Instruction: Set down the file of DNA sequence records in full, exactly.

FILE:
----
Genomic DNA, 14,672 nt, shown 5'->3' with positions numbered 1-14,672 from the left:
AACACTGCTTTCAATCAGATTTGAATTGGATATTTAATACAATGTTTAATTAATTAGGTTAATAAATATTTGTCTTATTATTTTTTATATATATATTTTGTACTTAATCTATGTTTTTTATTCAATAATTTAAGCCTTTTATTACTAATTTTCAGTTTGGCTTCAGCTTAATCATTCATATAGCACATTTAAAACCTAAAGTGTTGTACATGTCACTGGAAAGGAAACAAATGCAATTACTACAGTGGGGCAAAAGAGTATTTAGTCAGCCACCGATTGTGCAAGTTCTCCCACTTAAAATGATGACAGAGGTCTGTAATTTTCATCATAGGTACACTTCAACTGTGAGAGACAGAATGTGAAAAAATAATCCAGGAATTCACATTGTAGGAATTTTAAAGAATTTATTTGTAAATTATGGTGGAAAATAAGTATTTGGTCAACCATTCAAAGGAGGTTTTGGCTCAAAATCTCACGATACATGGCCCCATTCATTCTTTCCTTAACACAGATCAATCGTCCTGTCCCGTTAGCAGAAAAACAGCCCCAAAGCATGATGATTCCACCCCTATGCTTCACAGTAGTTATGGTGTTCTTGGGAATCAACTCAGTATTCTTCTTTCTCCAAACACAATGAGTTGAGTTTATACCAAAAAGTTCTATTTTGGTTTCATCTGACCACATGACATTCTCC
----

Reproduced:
Genomic DNA, 14,672 nt, shown 5'->3' with positions numbered 1-14,672 from the left:
AACACTGCTTTCAATCAGATTTGAATTGGATATTTAATACAATGTTTAATTAATTAGGTTAATAAATATTTGTCTTATTATTTTTTATATATATATTTTGTACTTAATCTATGTTTTTTATTCAATAATTTAAGCCTTTTATTACTAATTTTCAGTTTGGCTTCAGCTTAATCATTCATATAGCACATTTAAAACCTAAAGTGTTGTACATGTCACTGGAAAGGAAACAAATGCAATTACTACAGTGGGGCAAAAGAGTATTTAGTCAGCCACCGATTGTGCAAGTTCTCCCACTTAAAATGATGACAGAGGTCTGTAATTTTCATCATAGGTACACTTCAACTGTGAGAGACAGAATGTGAAAAAATAATCCAGGAATTCACATTGTAGGAATTTTAAAGAATTTATTTGTAAATTATGGTGGAAAATAAGTATTTGGTCAACCATTCAAAGGAGGTTTTGGCTCAAAATCTCACGATACATGGCCCCATTCATTCTTTCCTTAACACAGATCAATCGTCCTGTCCCGTTAGCAGAAAAACAGCCCCAAAGCATGATGATTCCACCCCTATGCTTCACAGTAGTTATGGTGTTCTTGGGAATCAACTCAGTATTCTTCTTTCTCCAAACACAATGAGTTGAGTTTATACCAAAAAGTTCTATTTTGGTTTCATCTGACCACATGACATTCTCC